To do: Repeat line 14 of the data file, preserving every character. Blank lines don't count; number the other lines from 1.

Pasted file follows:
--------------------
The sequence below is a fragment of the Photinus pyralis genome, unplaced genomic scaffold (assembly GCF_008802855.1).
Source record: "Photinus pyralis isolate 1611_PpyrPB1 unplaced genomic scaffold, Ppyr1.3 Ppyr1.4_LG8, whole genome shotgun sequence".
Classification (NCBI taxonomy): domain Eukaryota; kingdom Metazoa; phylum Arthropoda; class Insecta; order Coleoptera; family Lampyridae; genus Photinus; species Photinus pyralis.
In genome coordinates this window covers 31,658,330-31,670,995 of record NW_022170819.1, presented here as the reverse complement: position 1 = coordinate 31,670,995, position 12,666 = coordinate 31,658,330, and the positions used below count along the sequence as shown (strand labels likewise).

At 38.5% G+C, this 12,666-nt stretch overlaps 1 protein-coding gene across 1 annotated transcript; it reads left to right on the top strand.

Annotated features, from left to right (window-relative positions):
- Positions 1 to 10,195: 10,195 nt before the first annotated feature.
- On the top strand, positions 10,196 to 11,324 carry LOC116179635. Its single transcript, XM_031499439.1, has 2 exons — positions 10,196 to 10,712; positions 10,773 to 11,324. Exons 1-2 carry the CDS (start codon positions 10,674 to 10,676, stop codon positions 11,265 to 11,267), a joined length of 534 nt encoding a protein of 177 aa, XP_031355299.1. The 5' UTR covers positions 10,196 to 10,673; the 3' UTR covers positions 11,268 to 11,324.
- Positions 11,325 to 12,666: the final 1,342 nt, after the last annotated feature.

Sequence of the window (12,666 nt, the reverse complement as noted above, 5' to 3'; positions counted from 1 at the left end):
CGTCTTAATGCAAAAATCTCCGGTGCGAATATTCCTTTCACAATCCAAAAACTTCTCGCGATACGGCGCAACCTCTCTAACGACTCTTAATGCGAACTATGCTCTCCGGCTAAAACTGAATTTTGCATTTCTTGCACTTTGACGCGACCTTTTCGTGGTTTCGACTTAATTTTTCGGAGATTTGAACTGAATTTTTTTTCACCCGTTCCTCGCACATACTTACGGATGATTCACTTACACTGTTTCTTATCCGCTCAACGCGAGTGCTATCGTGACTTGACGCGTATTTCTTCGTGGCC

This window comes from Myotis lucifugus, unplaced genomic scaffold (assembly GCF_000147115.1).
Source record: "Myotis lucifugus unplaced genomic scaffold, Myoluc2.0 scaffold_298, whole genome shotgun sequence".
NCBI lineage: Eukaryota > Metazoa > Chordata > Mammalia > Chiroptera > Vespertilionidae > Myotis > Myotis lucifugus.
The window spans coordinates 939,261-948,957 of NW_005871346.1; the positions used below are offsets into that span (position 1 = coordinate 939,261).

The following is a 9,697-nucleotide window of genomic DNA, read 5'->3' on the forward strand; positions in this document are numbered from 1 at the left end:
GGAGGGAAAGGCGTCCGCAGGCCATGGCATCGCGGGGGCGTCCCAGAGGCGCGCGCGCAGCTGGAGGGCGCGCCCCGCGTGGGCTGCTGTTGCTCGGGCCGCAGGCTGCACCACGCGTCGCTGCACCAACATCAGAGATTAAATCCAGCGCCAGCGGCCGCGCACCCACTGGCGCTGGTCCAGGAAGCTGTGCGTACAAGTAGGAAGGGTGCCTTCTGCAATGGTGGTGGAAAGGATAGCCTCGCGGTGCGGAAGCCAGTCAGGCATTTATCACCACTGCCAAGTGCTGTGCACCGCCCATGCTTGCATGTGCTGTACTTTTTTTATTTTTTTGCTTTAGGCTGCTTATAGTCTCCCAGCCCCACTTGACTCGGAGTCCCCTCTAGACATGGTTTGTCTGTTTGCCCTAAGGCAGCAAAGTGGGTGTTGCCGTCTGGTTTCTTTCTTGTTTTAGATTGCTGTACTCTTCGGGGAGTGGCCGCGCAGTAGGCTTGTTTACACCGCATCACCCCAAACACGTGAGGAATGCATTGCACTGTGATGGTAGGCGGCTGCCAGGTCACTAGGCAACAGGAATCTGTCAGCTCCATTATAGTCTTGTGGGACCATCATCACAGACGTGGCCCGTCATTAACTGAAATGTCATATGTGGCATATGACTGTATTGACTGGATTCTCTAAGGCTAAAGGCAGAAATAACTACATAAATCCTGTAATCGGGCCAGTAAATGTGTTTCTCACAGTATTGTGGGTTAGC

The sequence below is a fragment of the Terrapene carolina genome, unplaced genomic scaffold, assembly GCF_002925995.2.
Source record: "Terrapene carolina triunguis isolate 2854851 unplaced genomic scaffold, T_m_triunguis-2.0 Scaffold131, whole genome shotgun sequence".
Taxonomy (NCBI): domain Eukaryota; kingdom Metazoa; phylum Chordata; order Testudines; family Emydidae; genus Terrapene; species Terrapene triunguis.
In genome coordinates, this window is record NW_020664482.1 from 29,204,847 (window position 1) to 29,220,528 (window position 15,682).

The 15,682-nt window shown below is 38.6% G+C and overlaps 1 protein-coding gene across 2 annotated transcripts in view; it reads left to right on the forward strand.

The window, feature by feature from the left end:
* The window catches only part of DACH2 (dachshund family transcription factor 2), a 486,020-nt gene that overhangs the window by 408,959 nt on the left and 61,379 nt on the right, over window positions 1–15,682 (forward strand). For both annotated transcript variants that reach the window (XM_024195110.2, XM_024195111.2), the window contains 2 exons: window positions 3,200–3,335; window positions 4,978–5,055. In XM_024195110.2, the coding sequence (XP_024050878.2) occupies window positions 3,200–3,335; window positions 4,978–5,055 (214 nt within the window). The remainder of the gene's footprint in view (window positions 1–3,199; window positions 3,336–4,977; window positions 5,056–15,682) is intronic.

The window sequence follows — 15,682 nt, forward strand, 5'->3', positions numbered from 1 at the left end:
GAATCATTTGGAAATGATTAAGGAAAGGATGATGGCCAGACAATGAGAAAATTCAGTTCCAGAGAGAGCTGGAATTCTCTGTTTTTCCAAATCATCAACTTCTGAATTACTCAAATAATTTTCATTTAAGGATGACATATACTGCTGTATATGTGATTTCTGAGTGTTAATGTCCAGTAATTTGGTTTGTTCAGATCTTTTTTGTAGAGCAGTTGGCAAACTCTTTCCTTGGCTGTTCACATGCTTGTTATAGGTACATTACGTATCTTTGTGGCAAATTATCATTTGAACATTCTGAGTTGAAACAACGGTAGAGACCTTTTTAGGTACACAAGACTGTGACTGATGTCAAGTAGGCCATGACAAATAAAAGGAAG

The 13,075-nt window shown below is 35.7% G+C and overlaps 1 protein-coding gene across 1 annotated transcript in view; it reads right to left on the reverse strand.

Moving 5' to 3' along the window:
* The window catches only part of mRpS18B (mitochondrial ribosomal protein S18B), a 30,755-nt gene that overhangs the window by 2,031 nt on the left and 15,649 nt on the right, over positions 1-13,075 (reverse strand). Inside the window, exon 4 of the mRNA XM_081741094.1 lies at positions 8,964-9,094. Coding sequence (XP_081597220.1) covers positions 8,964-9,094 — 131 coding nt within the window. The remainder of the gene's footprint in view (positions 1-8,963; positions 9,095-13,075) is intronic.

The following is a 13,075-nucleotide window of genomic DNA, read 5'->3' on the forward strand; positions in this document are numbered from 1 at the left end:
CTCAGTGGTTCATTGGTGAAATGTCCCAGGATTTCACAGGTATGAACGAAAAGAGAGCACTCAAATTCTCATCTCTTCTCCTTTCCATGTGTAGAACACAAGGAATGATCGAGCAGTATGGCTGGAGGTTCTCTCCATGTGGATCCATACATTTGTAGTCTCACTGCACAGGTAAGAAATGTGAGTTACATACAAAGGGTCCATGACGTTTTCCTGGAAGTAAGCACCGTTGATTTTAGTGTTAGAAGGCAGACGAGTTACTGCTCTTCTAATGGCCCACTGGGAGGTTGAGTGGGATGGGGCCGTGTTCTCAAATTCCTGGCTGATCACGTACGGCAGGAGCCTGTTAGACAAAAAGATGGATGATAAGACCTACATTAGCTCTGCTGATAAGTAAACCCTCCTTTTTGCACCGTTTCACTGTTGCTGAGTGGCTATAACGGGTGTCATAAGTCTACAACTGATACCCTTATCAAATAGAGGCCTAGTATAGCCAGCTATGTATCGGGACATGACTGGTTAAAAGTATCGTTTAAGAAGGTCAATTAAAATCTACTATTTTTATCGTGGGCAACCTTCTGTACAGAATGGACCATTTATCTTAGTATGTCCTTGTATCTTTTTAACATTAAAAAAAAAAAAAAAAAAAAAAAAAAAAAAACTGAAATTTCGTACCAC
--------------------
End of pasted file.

NCBI lineage: Eukaryota > Metazoa > Chordata > Mammalia > Chiroptera > Vespertilionidae > Myotis > Myotis lucifugus.